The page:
An off-duty police officer has been taken to hospital after a shooting at a sports complex in Omagh, Northern Ireland.
The officer was allegedly attacked “in front of young people” at the scene at around 8pm on Wednesday. He was taken to hospital after being shot on Killyclogher Road in the County Tyrone town. His condition is unknown.
It seems he was a youth soccer team coach.
A spokesman for the Police Service of Northern Ireland said officers were currently at the scene of the shooting. “A man, a serving police officer, was taken to hospital for treatment after being injured in a shooting incident at a sports complex shortly before 8pm this evening,” they said.
“Further details will be released when available.”
Irish police have confirmed they are also investigating. In a statement, the Garda said it was “currently responding to an ongoing incident which took place earlier this afternoon in Northern Ireland”.
Two sources told Reuters the officer was shot “multiple times”. The Northern Ireland Ambulance Service said it received a 999 call at 8.02pm following reports of an incident in the Slieveard area of Killyclogher.
A spokesman said: “NIAS sent an emergency paramedic rapid response crew and an ambulance officer to the incident.
“Following assessment and initial treatment at the scene, one patient was transported by ambulance to Altnagelvin District Hospital.”
Unionist Party of Ulster MLA for Fermanagh and South Tyrone Tom Elliott suggested the police officer was shot in front of young people at a football training session. He tweeted: “Terrible news about a police officer shot in Omagh this evening.
“He was shot in front of young people at a football training session. Unacceptable, cowardly action. There is no place in society for that.”
Politicians across the political spectrum in both the UK and Ireland have condemned the incident.
Chris Heaton-Harris, the Northern Ireland minister, called for those responsible to be brought to justice, while Ireland’s foreign minister, Michael Martin, said he was “shocked and appalled”.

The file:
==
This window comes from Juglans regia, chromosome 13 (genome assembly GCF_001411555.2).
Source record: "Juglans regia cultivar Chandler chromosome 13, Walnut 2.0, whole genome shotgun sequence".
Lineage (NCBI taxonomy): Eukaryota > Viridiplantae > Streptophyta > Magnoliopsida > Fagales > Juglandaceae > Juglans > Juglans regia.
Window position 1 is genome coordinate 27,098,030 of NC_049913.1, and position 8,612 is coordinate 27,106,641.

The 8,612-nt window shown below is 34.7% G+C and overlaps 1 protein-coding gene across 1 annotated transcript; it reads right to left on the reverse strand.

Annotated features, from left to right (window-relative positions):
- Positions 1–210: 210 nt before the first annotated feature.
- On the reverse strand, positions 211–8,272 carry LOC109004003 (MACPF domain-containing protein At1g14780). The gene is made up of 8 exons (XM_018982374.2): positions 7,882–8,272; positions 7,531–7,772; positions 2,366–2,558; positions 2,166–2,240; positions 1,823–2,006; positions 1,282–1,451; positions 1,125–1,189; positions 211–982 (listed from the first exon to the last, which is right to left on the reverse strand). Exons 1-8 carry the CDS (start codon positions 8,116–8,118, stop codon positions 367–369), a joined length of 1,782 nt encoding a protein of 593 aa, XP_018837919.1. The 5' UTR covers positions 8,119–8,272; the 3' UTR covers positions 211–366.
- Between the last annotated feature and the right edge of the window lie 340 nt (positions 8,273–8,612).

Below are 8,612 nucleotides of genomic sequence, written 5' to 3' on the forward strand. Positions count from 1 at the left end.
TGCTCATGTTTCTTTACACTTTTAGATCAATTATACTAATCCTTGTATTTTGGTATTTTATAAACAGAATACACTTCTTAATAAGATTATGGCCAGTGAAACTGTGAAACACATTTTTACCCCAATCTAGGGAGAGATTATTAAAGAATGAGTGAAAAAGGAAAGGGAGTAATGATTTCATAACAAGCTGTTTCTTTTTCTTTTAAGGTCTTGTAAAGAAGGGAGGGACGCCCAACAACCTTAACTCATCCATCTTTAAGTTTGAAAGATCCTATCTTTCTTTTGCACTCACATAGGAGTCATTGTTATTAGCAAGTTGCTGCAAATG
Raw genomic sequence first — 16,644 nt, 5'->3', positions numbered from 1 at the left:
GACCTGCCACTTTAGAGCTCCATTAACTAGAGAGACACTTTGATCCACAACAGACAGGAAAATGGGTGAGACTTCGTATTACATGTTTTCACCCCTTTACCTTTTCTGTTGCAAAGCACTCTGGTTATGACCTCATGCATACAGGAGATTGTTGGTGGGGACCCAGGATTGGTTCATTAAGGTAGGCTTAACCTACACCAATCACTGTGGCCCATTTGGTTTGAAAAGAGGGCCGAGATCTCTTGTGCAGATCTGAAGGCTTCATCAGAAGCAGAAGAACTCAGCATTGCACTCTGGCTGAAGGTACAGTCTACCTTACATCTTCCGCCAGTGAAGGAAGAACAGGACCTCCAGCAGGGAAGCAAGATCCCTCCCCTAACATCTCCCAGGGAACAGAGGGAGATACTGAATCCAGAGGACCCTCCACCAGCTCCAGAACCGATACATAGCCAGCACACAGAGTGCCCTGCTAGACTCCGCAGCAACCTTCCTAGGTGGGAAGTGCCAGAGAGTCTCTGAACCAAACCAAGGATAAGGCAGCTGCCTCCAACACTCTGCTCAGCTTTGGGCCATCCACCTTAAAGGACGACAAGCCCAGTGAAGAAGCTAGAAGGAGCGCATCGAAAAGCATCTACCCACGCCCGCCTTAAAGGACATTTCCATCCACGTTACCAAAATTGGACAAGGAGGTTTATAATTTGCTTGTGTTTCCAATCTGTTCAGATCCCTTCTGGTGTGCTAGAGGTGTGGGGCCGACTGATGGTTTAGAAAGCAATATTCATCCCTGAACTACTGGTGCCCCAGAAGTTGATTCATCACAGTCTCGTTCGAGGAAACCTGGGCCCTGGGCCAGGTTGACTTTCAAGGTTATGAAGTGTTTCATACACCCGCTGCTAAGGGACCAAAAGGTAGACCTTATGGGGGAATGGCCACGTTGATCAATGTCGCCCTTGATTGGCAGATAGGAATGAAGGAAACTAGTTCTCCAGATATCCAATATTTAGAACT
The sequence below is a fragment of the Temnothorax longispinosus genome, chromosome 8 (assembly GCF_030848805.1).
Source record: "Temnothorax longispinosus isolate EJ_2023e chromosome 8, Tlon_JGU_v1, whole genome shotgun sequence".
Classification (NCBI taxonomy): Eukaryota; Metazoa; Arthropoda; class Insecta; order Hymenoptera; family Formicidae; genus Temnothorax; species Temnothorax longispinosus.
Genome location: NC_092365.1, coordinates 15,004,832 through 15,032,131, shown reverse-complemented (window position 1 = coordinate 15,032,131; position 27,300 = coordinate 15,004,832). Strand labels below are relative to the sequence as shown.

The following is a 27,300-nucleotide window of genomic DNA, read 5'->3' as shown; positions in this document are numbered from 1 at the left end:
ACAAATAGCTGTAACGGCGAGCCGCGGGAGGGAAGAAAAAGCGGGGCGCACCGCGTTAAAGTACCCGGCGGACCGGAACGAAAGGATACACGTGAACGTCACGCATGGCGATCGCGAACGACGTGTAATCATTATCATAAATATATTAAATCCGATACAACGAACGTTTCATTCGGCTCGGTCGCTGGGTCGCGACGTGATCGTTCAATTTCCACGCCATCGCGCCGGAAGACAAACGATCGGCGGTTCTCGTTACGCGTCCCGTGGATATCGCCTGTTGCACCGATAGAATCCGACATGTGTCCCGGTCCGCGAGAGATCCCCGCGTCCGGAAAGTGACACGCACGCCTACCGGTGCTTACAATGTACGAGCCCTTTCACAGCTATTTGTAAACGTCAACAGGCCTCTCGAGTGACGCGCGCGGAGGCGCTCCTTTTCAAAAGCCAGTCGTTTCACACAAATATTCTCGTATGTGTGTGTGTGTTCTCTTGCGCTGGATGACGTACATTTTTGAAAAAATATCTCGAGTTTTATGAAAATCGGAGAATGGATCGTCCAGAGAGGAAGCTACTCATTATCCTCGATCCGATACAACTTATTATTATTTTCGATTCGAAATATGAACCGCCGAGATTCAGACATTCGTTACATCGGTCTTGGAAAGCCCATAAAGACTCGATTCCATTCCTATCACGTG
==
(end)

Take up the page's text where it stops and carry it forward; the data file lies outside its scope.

DUP leader Sir Jeffrey Donaldson condemned the “terrible news”, adding: “We condemn in the strongest terms the cowards responsible for this. These terrorists have nothing to offer and must be brought to justice. We stand by the PSNI.”
Michelle O’Neill, Sinn Féin’s vice-president, described the shooting as “reprehensible”. She tweeted: “This is an outrageous and disgraceful attack. My immediate thoughts are with the officer and his family.
“I strongly condemn this reprehensible attempt to kill a police officer.”
SDLP leader Colum Eastwood said he would speak to PSNI chief Simon Byrne. He said: “That an attack like this took place in Omagh, a place that bears the scars of violence more than many, but where people have shown enormous strength, compassion and grace, should make this a powerful moment of reflection for everyone. us. .
“This is a moment to rededicate ourselves to the primacy of peace and resistance against violence. It is a moment for all of us, a community and a people, to say we will never go back to this – not in our name.”
Stephen Farry, the deputy leader of the Alliance party, tweeted: “The shooting of an off-duty police officer in Omagh is a despicable and cowardly act.
“We all stand in solidarity with those who keep the community safe and uphold the law.”
The Police Federation for Northern Ireland, which represents rank-and-file officers, tweeted: “We fully condemn this appalling and barbaric act of violence against an off-duty officer in Omagh.
“Our thoughts are with our colleague and his family. These gunmen contribute nothing to society. Anyone with information should come forward.”
The shooting took place in the same town where dissident republicans carried out a car bomb attack on August 15, 1998, which was the worst atrocity of the Troubles and left 29 people dead.